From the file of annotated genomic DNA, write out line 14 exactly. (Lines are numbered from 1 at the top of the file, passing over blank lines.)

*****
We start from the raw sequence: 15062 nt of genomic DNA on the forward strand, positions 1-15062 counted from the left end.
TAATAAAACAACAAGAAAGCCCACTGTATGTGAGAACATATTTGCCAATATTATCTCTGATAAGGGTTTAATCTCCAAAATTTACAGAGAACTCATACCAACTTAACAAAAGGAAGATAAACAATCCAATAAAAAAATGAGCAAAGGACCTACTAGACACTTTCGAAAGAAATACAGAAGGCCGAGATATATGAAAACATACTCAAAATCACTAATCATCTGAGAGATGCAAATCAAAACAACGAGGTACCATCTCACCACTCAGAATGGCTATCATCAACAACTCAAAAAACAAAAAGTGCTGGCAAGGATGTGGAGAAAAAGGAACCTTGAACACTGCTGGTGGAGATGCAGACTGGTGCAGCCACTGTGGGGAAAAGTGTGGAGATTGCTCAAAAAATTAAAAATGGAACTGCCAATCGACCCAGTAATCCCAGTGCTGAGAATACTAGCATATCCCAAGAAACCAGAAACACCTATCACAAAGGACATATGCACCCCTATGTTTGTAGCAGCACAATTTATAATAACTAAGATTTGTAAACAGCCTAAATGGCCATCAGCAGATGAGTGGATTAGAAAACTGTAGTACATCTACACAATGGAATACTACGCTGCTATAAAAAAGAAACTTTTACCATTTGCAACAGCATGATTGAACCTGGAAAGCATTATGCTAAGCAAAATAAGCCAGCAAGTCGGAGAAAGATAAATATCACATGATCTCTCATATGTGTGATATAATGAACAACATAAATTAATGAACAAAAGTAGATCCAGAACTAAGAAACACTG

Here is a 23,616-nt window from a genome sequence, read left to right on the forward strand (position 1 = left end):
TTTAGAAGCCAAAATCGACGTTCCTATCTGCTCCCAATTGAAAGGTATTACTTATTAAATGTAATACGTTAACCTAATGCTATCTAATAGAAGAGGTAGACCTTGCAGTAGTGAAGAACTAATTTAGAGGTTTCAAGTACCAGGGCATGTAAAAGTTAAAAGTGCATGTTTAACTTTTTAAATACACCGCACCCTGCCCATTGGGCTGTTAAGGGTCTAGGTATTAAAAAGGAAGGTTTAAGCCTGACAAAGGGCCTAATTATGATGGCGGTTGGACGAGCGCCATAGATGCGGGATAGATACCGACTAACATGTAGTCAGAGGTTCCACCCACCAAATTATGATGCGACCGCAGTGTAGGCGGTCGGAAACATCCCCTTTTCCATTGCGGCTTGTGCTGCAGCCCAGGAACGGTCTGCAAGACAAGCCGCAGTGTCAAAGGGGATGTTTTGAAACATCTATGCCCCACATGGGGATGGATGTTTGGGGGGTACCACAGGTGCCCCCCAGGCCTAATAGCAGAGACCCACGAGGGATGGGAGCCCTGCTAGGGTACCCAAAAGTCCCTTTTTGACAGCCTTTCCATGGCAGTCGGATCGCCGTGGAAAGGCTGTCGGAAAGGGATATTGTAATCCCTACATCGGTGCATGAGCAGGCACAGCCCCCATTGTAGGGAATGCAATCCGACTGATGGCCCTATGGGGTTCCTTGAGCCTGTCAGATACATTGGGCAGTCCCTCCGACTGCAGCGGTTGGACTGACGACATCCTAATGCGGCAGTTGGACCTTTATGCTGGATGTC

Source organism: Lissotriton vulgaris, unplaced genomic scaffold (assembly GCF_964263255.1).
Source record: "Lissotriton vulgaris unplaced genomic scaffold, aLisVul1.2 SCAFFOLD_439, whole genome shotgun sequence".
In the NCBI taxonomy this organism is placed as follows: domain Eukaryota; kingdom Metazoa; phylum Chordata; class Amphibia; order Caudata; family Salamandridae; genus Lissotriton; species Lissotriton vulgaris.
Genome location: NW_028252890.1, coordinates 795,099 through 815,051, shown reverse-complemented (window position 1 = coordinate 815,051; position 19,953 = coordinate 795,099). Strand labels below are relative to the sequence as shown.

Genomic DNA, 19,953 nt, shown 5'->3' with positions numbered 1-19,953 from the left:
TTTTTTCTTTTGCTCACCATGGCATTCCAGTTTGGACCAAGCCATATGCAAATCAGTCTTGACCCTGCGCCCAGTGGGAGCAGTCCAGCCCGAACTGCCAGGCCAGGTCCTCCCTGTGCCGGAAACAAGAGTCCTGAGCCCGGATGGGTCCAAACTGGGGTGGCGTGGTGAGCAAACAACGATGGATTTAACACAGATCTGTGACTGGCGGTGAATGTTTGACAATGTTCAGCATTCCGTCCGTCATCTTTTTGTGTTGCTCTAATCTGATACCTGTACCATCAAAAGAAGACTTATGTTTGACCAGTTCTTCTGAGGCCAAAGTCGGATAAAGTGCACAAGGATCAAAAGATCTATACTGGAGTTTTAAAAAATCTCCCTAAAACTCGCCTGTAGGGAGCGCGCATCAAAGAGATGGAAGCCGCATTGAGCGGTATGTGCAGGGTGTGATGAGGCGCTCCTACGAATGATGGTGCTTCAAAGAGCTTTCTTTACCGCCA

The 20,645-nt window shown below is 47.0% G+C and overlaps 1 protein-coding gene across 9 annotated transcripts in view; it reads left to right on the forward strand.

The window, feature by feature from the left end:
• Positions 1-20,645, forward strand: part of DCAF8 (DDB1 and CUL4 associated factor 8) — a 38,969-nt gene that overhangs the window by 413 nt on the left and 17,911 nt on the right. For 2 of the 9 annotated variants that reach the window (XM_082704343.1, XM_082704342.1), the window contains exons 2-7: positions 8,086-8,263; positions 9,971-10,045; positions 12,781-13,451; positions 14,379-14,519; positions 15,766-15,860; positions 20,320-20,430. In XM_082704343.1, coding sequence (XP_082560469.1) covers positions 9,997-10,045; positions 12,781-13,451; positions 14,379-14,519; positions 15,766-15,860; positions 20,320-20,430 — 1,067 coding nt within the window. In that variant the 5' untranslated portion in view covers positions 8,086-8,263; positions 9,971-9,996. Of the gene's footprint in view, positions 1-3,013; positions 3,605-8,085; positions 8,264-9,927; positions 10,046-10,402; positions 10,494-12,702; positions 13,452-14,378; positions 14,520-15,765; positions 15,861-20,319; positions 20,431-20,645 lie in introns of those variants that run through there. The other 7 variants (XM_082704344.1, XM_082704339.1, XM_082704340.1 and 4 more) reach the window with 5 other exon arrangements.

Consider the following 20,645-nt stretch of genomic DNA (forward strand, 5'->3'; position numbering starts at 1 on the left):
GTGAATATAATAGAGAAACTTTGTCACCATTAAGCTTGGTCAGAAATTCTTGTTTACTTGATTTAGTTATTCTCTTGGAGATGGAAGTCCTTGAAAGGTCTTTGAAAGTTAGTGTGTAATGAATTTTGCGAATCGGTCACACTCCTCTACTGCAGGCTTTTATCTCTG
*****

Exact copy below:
Consider the following 20,645-nt stretch of genomic DNA (forward strand, 5'->3'; position numbering starts at 1 on the left):